In 1914, Churchill was First Lord of the Admiralty, in the Liberal war cabinet. He was dismissed from the Admiralty after the Dardanelles campaign, as part of the Conservatives’ price of entering the National Coalition, but remained in Cabinet. When he was also excluded from the War Council in November 1915, he went to serve at the Front, as a major then a colonel. He returned to government in July 1917, as Minister of Munitions.
Churchill saw that the war had not and could not be won: For the time being the stupor and the collapse which followed the World War ensure a sullen passivity, and the horror of war, its carnage and its tyrannies, has sunk into the soul, has dominated the mind, of every class in every race. There were gains from his Dardanelles campaign: destroying enemy forces and equipment, and tying the Ottomans up in that place; but the ships did not force their way through the Straits to Russia, the landings established no beachhead, and the Allied dead were 56,707, just greater than the Ottoman figure. It was seen as a defeat.
Churchill defended it robustly. The Dardanelles might have saved millions of lives…I believe history will show they acted for the best, and will record its opinion that this was the right thing to do, and that if one could have got more power and influence to push it through with vigour it would have made an enormous difference and would have saved us the torments and tortures of the last two years of the war. Don’t imagine I am running away from the Dardanelles. I glory in it; but he admitted he was “ruined” over it.
He did not take well to criticism. Criticism should be restrained when the party criticised is not able to reply, especially when he is not able to reply without disclosing facts which would do harm to the critic as well as the party criticised if they were disclosed…. We are waging this war, on which from day to day our vital safety depends, and no one who is concerned with military departments ought to have his attention drawn away from the immediate needs of his military and naval operations for the purpose of going at undue length into matters which lie in the past.
While waiting on Skyros to go into action, Rupert Brooke was bitten by a mosquito. The wound became infected, and he died on a hospital ship, aged 27. Churchill wrote, Joyous, fearless, versatile, deeply instructed, with classic symmetry of mind and body, ruled by high undoubting purpose, he was all that one would wish England’s noblest sons to be in days when no sacrifice but the most precious is acceptable, and the most precious is that which is most freely offered.
Before accepting command of an infantry brigade, Churchill requested experience of trench warfare as a Major. Then, he was given command of a battalion: 1000 men rather than 4000. War was diabolical. No more strategy, very little tactics; only the dull wearing down of the weaker combination by exchanging lives; only the multiplying of machinery on both sides to exchange them quicker. So morale was essential. He told his officers, Laugh a little, and teach your men to laugh- great good humour under fire- war is a game that is played with a smile. If you can’t smile grin. If you can’t grin, keep out of the way till you can.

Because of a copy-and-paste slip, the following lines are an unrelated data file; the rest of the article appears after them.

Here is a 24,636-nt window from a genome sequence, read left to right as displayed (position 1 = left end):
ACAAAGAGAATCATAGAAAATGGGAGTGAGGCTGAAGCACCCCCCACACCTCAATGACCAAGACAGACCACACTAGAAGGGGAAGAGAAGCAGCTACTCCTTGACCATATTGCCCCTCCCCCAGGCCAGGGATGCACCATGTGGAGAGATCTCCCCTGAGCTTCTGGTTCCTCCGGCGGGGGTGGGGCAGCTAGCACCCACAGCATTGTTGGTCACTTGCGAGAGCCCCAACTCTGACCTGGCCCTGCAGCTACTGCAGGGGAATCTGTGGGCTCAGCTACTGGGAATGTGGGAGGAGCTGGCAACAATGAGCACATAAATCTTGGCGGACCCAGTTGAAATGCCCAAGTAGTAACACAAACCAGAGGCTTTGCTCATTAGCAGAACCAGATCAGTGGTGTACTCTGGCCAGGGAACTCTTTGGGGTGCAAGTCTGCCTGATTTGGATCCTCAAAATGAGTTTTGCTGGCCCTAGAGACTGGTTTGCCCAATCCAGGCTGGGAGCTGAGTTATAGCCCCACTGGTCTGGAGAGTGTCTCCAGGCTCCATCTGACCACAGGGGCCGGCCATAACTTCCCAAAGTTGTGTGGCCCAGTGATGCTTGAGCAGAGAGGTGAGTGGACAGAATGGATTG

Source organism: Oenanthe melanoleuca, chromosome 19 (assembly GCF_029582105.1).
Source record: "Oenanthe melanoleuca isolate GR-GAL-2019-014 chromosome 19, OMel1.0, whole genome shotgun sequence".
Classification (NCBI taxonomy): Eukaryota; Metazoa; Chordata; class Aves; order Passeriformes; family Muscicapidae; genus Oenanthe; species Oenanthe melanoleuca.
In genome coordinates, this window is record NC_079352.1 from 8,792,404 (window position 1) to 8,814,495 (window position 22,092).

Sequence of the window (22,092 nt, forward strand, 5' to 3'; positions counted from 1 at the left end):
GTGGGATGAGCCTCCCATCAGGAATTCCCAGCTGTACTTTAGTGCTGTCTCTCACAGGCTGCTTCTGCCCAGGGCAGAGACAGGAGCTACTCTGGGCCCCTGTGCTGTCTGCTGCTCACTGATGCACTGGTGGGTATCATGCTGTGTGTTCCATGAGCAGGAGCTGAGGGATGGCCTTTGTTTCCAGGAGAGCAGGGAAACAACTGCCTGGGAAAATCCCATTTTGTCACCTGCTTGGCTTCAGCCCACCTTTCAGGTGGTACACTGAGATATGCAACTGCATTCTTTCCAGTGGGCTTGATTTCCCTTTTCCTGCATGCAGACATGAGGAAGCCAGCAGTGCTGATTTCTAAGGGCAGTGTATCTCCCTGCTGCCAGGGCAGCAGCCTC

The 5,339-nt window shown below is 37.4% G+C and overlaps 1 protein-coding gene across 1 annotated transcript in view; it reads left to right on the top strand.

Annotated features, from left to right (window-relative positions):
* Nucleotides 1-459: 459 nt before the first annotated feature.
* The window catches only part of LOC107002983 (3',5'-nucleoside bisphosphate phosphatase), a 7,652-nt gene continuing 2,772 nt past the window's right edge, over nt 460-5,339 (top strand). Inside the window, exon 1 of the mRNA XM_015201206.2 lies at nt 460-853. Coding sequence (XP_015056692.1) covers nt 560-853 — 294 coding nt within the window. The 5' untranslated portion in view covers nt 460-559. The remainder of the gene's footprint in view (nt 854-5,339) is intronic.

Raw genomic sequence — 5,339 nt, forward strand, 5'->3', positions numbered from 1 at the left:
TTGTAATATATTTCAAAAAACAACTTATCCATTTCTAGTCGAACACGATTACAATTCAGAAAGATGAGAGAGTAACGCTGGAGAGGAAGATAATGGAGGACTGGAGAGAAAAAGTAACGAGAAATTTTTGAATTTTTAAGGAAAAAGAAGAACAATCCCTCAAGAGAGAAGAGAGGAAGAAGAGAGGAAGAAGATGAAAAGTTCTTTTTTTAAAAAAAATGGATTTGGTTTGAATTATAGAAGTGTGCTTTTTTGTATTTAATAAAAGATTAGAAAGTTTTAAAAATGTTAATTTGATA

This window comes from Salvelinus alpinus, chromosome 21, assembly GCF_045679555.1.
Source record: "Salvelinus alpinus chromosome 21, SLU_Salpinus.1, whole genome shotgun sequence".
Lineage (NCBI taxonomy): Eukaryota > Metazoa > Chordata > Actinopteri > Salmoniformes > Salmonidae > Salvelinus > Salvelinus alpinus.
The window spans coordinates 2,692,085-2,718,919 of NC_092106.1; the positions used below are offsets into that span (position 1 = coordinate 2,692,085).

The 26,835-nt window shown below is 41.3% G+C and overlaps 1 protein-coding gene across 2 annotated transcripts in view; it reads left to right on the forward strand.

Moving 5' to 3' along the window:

On the first day of the Somme, 20,000 British soldiers were killed. In his book The World Crisis, Churchill wrote, they grudged no sacrifice however unfruitful and shrank from no ordeal however destructive. Struggling forward through the mire and filth of the trenches, across the corpse-strewn crater fields, amid the flaring, crashing, blasting barrages and murderous machine gun fire, conscious of their race, proud of their cause, they seized the most formidable soldiery in Europe by the throat, slew them and hurled them unceasingly backward.
The generalissimo of an army of two million men, already for ten days in desperate battle, has little or nothing to do except to keep himself fit and cool. His life is not different, except in its glory, from that of a painstaking public official, and far less agitating than that of a Cabinet Minister who must face an angry Chamber on the one hand or an offended party upon the other.
Churchill, in Government, provided the machinery for exchanging lives: I accepted from Mr. Stettinus a contract of over £100,000,000 sterling to supply the whole requirements of the United States Army in medium artillery (6-inch guns and howitzers) for the campaign of 1919.